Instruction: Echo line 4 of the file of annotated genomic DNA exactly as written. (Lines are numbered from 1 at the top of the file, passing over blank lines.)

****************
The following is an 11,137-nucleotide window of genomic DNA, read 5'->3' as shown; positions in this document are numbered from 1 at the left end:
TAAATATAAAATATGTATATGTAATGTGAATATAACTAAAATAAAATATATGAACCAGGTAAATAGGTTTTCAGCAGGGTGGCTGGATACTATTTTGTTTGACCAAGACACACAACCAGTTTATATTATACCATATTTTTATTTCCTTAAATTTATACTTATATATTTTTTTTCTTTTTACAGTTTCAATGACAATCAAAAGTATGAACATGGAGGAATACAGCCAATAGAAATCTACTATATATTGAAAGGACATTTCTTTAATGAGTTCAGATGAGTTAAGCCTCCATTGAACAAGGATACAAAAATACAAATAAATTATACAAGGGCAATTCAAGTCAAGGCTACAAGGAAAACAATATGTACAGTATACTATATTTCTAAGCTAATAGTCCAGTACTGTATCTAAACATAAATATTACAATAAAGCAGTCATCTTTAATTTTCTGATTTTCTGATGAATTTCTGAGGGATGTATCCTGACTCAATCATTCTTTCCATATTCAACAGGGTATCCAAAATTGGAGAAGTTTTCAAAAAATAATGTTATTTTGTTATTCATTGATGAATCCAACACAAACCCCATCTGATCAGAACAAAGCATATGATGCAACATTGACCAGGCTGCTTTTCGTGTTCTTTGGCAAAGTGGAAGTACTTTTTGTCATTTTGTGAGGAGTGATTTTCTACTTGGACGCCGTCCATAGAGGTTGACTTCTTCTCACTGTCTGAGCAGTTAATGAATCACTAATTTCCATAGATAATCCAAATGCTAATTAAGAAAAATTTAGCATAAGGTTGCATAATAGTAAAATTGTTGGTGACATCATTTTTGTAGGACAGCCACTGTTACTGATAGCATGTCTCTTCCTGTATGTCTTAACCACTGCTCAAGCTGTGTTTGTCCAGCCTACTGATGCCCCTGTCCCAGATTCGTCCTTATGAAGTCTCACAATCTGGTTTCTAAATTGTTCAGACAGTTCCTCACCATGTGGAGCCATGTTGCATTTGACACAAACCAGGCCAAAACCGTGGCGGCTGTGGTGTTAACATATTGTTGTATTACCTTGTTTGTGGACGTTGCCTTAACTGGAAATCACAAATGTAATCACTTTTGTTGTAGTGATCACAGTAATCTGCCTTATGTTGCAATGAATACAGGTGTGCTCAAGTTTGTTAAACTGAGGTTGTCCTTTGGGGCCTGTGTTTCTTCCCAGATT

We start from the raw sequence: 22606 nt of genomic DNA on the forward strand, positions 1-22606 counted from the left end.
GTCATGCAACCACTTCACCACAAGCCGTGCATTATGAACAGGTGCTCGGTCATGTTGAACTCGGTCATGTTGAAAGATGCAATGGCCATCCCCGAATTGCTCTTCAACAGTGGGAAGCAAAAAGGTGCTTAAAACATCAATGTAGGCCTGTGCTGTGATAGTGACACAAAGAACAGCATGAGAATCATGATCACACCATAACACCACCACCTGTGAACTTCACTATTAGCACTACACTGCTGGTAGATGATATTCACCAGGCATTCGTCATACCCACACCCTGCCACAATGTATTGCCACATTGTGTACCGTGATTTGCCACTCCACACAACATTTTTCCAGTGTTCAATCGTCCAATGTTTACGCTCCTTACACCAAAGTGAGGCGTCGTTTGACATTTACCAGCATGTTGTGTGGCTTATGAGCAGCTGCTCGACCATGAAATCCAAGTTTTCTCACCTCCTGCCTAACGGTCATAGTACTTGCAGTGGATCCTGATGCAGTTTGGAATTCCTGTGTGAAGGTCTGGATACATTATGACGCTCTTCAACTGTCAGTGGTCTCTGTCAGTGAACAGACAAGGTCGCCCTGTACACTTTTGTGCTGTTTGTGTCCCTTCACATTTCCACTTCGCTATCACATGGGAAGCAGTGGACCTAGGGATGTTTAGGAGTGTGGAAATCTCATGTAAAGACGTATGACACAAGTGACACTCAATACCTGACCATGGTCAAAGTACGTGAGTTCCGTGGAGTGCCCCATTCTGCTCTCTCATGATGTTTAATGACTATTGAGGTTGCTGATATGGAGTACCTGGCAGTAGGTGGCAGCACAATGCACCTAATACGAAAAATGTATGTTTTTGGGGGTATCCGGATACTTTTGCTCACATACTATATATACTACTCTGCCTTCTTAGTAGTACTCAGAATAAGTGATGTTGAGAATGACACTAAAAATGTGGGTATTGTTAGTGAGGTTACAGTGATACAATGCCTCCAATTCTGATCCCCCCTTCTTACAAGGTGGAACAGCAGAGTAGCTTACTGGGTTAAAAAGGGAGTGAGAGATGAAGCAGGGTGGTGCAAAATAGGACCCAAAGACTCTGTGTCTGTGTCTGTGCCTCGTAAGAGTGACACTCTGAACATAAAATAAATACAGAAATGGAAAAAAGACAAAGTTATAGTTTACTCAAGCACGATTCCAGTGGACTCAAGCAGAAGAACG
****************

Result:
GTCATGCAACCACTTCACCACAAGCCGTGCATTATGAACAGGTGCTCGGTCATGTTGAACTCGGTCATGTTGAAAGATGCAATGGCCATCCCCGAATTGCTCTTCAACAGTGGGAAGCAAAAAGGTGCTTAAAACATCAATGTAGGCCTGTGCTGTGATAGTGACACAAAGAACAGCATGAGAATCATGATCACACCATAACACCACCACCTGTGAACTTCACTATTAGCACTACACTGCTGGTAGATGATATTCACCAGGCATTCGTCATACCCACACCCTGCCACAATGTATTGCCACATTGTGTACCGTGATTTGCCACTCCACACAACATTTTTCCAGTGTTCAATCGTCCAATGTTTACGCTCCTTACACCAAAGTGAGGCGTCGTTTGACATTTACCAGCATGTTGTGTGGCTTATGAGCAGCTGCTCGACCATGAAATCCAAGTTTTCTCACCTCCTGCCTAACGGTCATAGTACTTGCAGTGGATCCTGATGCAGTTTGGAATTCCTGTGTGAAGGTCTGGATACATTATGACGCTCTTCAACTGTCAGTGGTCTCTGTCAGTGAACAGACAAGGTCGCCCTGTACACTTTTGTGCTGTTTGTGTCCCTTCACATTTCCACTTCGCTATCACATGGGAAGCAGTGGACCTAGGGATGTTTAGGAGTGTGGAAATCTCATGTAAAGACGTATGACACAAGTGACACTCAATACCTGACCATGGTCAAAGTACGTGAGTTCCGTGGAGTGCCCCATTCTGCTCTCTCATGATGTTTAATGACTATTGAGGTTGCTGATATGGAGTACCTGGCAGTAGGTGGCAGCACAATGCACCTAATACGAAAAATGTATGTTTTTGGGGGTATCCGGATACTTTTGCTCACATACTATATATACTACTCTGCCTTCTTAGTAGTACTCAGAATAAGTGATGTTGAGAATGACACTAAAAATGTGGGTATTGTTAGTGAGGTTACAGTGATACAATGCCTCCAATTCTGATCCCCCCTTCTTACAAGGTGGAACAGCAGAGTAGCTTACTGGGTTAAAAAGGGAGTGAGAGATGAAGCAGGGTGGTGCAAAATAGGACCCAAAGACTCTGTGTCTGTGTCTGTGCCTCGTAAGAGTGACACTCTGAACATAAAATAAATACAGAAATGGAAAAAAGACAAAGTTATAGTTTACTCAAGCACGATTCCAGTGGACTCAAGCAGAAGAACG